Jambo, a Congo-based Startup, raises $7.5 Million

Jambo, a Congo-based startup with three months of experience, has raised $7.5million seed funding. To make it easier for Africans to access crypto-based income-generating opportunities, the startup is creating a Web 3 superapp.

Africa is poised for Web3 to become the next major market due to its growing population, high smartphone penetration, increasing crypto adoption, and high unemployment.

Jambo is one of the many startups that are preparing for this next boom. Jambo hopes to recruit young Africans for Web 3 financial ecosystems via play-to-earn games. decentralised finance(DeFi) Services, including currency exchanges or remittances

James Zhang was raised in the Democratic Republic of Congo by his family, who had lived in Africa for three generations. After graduating in 2017 from NYU, he managed a cryptocurrency fund for four year. He saw the potential to replicate the success of Web 3 projects across Africa in Southeast Asia. James Zhang saw the opportunity and founded the Jambo his sister, who was born in Congo, will be joining him in November 2021.

Zhang wants to replicate the successes of Axie Infinity, Yield Guild Games and other gaming platforms in Africa. The adoption of crypto-based play-to-earn and crypto-based online video gaming platforms has resulted in millions of dollars in venture capital.

Jambo allows its users to earn income from Web2 or Web3 activities, even though Axie Infinity users only make an income playing games.

Jambo, for instance, partners with telecom providers to offer a nearly 70% discount and to sell directly to its customers at a half-off of the original price. Jambo allows users to save their data. Jambo partners with social media companies, so users can earn tokens that they can turn into income while watching content on their app.

James Zhang started, “The reason we can do that is via partnerships with these companies as we tokenize a part of their advertising budget and directly provide to the end-user,” he said. “Many Web2 incumbents or even Web3 are having a $100-200 user acquisition costs so we can lower that by order of magnitude by directly incentivizing the end-user.”

The final bit is play-to earn games. There are currently no play-to earn Web3 games that are popular in Africa. Because the infrastructure needed to create them (through Guilds) is lacking, this is why they are not popularized. Zhang claimed that Jambo will build this infrastructure.

However, unlike well-known guilds whose business models involve taking percentages of profit from its users, his company doesn’t plan to take a cut from its users’ earnings. Jambo’s revenues would rather come from Web2 models — charging advertising dollars and commissions from selling airtime and data.

As the “Web3 onboarding portal of Africa,” the CEO said Jambo is testing out over 10 play-to-earn games to introduce to its users in the next couple of months. Jambo will be focusing on education in order to close the knowledge gap and make the project a success.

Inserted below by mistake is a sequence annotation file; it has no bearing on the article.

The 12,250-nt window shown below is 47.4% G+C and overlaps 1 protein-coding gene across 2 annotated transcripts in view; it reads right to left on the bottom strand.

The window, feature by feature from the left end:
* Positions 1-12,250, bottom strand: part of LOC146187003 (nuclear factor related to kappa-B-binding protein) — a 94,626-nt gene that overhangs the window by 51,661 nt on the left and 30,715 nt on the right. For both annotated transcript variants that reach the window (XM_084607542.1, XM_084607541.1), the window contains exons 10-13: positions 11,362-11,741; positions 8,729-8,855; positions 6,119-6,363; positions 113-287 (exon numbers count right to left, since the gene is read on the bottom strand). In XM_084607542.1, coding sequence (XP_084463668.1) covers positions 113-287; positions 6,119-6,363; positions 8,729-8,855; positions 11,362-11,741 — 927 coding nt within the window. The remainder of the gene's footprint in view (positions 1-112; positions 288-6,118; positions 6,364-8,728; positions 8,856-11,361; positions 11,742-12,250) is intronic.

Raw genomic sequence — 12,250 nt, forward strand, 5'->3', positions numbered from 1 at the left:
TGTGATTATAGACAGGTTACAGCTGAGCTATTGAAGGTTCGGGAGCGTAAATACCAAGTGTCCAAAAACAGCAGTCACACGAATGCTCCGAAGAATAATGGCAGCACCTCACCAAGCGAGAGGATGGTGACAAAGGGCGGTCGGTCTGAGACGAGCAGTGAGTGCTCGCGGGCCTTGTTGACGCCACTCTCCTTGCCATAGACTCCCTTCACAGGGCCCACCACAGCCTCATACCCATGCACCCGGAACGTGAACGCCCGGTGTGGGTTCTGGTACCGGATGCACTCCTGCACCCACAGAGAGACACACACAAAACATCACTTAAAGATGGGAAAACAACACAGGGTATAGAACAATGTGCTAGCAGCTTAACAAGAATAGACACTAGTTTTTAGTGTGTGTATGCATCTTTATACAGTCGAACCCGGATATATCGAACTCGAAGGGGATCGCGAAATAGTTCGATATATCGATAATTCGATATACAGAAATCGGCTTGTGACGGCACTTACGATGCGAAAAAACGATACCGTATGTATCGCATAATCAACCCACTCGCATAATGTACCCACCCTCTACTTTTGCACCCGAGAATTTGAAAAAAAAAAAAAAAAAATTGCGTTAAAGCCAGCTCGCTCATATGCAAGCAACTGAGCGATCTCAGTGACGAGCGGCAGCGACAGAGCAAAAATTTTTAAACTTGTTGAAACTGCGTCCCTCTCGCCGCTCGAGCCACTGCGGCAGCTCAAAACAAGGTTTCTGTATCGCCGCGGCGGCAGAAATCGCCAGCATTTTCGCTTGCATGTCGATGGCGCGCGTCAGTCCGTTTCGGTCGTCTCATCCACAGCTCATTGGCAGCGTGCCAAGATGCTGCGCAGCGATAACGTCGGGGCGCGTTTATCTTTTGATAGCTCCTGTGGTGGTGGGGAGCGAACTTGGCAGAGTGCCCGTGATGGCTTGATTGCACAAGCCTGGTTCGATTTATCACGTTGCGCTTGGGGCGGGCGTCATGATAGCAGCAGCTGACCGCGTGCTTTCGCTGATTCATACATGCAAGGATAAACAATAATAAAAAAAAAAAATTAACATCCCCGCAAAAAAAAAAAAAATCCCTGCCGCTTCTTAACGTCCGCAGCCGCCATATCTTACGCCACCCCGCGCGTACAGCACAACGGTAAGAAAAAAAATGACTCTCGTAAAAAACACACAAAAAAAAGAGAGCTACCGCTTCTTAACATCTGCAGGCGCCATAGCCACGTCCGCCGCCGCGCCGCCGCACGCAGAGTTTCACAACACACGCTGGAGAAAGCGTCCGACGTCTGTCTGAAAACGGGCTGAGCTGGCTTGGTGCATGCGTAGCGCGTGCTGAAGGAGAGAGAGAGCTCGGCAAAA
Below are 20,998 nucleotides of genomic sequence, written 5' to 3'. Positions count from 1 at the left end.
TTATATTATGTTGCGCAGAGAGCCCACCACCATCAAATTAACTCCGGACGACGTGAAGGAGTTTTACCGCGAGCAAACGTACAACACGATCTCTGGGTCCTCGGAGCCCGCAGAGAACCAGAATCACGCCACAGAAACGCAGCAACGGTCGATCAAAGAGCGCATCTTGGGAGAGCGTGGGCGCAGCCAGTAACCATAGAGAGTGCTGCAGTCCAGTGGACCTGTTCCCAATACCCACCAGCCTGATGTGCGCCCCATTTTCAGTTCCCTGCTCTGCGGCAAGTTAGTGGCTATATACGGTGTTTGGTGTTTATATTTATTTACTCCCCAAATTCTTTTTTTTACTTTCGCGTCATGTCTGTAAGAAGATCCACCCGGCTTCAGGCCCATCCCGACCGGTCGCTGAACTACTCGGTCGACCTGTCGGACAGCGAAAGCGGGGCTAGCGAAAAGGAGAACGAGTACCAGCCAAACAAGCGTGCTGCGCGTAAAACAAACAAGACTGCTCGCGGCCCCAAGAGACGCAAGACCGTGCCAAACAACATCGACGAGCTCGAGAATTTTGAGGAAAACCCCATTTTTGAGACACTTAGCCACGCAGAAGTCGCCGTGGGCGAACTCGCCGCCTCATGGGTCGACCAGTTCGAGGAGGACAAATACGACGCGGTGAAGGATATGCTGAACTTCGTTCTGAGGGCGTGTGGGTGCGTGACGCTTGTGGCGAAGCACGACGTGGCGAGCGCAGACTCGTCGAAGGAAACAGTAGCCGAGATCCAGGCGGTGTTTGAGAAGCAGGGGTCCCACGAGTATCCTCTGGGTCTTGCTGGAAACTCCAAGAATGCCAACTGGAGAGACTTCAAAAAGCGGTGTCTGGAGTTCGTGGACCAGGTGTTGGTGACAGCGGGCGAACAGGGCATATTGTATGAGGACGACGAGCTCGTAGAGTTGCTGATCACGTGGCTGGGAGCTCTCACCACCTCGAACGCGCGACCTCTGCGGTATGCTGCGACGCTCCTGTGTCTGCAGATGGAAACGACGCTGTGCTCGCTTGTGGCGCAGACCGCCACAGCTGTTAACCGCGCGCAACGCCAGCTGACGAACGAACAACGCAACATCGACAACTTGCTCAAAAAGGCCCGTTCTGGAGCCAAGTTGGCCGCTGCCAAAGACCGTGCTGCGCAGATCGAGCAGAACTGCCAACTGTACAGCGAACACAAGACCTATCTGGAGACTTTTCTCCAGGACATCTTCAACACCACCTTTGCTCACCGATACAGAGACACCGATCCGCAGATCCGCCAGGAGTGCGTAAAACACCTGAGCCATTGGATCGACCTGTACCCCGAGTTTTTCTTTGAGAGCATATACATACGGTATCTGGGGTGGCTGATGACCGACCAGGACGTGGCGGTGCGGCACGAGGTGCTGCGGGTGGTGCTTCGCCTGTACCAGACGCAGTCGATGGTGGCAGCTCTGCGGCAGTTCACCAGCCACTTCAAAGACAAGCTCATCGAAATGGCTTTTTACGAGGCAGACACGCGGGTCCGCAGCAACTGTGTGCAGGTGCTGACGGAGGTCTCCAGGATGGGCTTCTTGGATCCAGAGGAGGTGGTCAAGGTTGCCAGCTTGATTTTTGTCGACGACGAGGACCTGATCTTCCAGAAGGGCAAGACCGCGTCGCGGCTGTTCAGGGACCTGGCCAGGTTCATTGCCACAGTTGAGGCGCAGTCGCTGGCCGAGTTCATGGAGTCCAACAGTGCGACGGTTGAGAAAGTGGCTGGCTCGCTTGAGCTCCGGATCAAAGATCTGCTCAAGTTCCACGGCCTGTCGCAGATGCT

“Education is at the core of what we do because I think there is no shortcut in Africa. Before you can start to monetize or acquire users, you must educate the user base. We are offering classes on Web3 with a complete curriculum. We plan to launch that in more than five universities in Africa by the end of Q1,” he answered.

Jambo has already signed up more 12,000 students in 15 countries (Morocco. Nigeria. Equatorial Gui. Uganda. Congo. Uganda. Rwanda. DR Congo. Tanzania. Zambia. Namibia. South Africa). To take a curated Web3 Curriculum, both online or offline.

According to the company this would allow students to explore play-to earn gaming opportunities and decentralized financing (DeFi). The programs can be found at colleges, as well in 600+ locations that have partner locations. Students are signed up by hundreds of ambassadors.

Nearly 60% of the population is under 25 years of age and almost 50% of university graduates in Africa are unemployed. Jambo believes its model of educating users about play-to-earn games and DeFi could “lead to financial prosperity in ways Africans could never have accessed before.”

The issue of educating Africa’s young population about Web3 and decentralization correlates with recent Web3 upstarts in Africa. Nestcoin from Nigeria raised $6.4 Million to scale up its Web3 initiatives. Breach is a media outlet that produces informative, bite-sized crypto content.

Nestcoin runs a gaming guild called Metaverse Magna (MVM), Jambo doesn’t, but they are similar in setting up a new Web3 segment in Africa different from more established platforms such as remittance and crypto exchanges.

Zhang says that, while traditional platforms aid Africans in saving and sending money, new startups are increasing wealth and earning potentials for users.

“I think in Africa, there is no money to save because there’s 1% super-rich and 99% the same. So for us, we set out with a different methodology, which is to help the everyday person make money,” the chief executive said.

Zhang stated that the startup will set up offices and local teams in 15 countries to provide services that are tailored to the needs of diverse communities.

“We have the long-term vision of realizing financial prosperity for billions across the continent and are committed to fostering the next generation of Web 3 innovators, builders, and creators,” he said.

The app’s operations and testing will be funded by the funds raised. Jambo plans to release the beta version of its app in Q2 and make it live in Q3.

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